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Early Screening is Your Best Weapon for Fighting Lung Cancer

Diego along with various stakeholders in society—medical professionals, patient support groups and the government as well—are all coming together to bring the message across to Filipinos that lung cancer is no longer a death sentence through the “Hope From Within: Test, Talk, Take Action” lung cancer advocacy campaign

Press Release

Lung cancer remains the Philippines’ number one cause of cancer deaths among men and number three among women, topped only by cancers of the breast and the cervix, according to a report by the Philippine Council for Health Research and Development. 

The biggest factor determining lung cancer risk is smoking. A whopping 80%–90% of lung cancer incidences are estimated to be smoking related. Therefore, the biggest thing you can do for yourself to avoid lung cancer is to completely avoid all cigarettes and cigarette smoke.   

But what if, without you knowing it, prevention is no longer an option? What if the cancer is already there? 

This is what happened to the father of TV and media personality Diego Castro that prompted him to become an ambassador of the multi-stakeholder movement, “Hope from Within: Test, Talk, and Take Action” – a lung cancer awareness, education, and prevention campaign.   

Diego’s father, renowned broadcast anchor Angelo Castro Jr., passed away from lung cancer in 2012 after having been diagnosed just four years earlier. “He began smoking when he was 10 years old,” revealed Diego. “But he had already quit around 10 years prior to his diagnosis.” 

As with many lung cancer patients, persistent cough was what led the elder Castro to the doctor. After having been diagnosed, he initially sought alternative treatments and remained to be in relatively good health despite having been given an initial prognosis of only a few months to live.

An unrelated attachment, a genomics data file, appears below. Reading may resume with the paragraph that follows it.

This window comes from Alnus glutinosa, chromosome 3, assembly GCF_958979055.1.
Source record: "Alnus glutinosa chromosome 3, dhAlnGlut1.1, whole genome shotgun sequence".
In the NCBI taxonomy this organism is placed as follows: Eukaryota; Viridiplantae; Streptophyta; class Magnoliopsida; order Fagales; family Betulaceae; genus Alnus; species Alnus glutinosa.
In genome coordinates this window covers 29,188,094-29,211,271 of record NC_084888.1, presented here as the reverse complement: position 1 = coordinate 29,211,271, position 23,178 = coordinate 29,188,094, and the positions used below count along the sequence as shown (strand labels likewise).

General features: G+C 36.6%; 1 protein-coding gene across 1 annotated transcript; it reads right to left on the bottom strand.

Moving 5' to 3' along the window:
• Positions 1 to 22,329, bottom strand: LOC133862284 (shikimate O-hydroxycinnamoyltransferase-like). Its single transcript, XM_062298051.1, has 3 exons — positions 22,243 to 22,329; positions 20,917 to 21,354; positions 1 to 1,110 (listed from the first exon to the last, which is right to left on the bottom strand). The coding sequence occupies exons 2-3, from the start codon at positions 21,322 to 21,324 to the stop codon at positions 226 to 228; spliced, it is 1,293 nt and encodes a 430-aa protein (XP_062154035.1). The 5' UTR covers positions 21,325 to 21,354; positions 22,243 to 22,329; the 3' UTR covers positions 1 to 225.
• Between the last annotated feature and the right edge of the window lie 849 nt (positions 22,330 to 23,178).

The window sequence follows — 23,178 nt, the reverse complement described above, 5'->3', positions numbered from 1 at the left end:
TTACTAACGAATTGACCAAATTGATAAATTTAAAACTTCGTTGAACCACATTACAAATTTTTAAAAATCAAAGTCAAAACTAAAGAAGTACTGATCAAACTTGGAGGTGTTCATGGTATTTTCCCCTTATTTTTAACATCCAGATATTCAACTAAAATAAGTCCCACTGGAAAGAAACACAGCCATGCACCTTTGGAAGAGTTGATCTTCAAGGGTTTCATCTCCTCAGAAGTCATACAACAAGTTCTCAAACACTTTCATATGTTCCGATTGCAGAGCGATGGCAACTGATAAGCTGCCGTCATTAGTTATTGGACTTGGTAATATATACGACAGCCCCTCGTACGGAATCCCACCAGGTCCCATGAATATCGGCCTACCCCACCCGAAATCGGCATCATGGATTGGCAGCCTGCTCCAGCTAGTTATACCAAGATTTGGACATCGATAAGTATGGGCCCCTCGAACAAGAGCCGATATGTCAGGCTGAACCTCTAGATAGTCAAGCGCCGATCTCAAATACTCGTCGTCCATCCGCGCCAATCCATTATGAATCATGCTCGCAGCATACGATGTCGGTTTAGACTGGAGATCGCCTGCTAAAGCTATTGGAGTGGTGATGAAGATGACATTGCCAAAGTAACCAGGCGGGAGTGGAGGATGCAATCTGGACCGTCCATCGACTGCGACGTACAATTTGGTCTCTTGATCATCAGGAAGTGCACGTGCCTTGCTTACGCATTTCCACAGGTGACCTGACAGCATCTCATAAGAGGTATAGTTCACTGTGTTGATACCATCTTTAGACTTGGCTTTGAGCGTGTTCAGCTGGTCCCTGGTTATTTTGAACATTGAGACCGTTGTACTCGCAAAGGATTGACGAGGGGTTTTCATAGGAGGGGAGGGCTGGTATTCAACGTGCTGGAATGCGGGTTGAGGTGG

But Angelo eventually submitted to medical doctors and underwent chemotherapy for up to two years. Unfortunately, the disease progressed which led to his eventual demise.

  

This story is much more common than we may imagine. Lung cancer develops without signs or symptoms, so in the early stages when it is most treatable, the disease often goes undetected.   

Lung Cancer Screening: Who, When, How 

Specifically, for lung cancer, it is important for those at high risk to get screened so that the disease can be addressed immediately, according to Dr. Ivy de Dios, oncology medical adviser of global biopharmaceutical company MSD in the Philippines.   

The American Cancer Society recommends yearly lung cancer screening to people aged 55 to 74 years old, who have smoked 1 pack per day for 30 years or 2 packs a day for 15 years, and whose last cigarette was smoked less than 15 years ago.   

Those who should primarily consider getting screened are high-risk individuals such as smokers. “Any persistent cough should be looked into,” she reminded. The screening test involves a low-dose CT scan of the chest. Any mass identified for biopsy will also then be analyzed by a pathologist for particular proteins.     

The recommended first step in lung cancer screening is low-dose computed tomography (CT) scan. X-ray may still be used in some places, but CT scans are much better at detecting developing cancer tumors and provide the best benefit towards cancer survival. 

If cancer is confirmed, the doctor can begin treatment, either through surgery, chemotherapy, radiotherapy, or a combination of these treatment approaches.   

Advances in Lung Cancer Treatment 

But these days, the pathologist can do much more than just say whether it is cancer. The pathologist can actually describe the specific characteristics of the cancer cells to allow doctors to customize treatment even more.   

By identifying whether this particular lung cancer comes with a certain gene mutation or a specific protein proliferation, trailblazing cancer treatments such as targeted immunotherapy become possible. These treatments drastically increase the patient’s chance of going into remission with fewer adverse events than, say, a standard chemotherapy regimen. 

An example of medication used for targeted immunotherapy is pembrolizumab which is used as first-line treatment for late-stage non–small-cell lung cancer that has a protein called PD-L1 (programmed death ligand) and no abnormal EGFR (epidermal growth factor receptor) or ALK (anaplastic lymphoma kinase) genes. Targeted therapies are also available for patients with mutated EGFR or ALK genes.   

“In order to benefit from the innovation of immunotherapy and other targeted therapies particularly for certain types of advanced lung cancer, it is important that it is administered as early as possible upon the onset of the disease,” explained Dr. de Dios. “That is why we are particularly urging people to get screened right away. This is the best weapon to protect ourselves from the burden of the disease at its late stages.”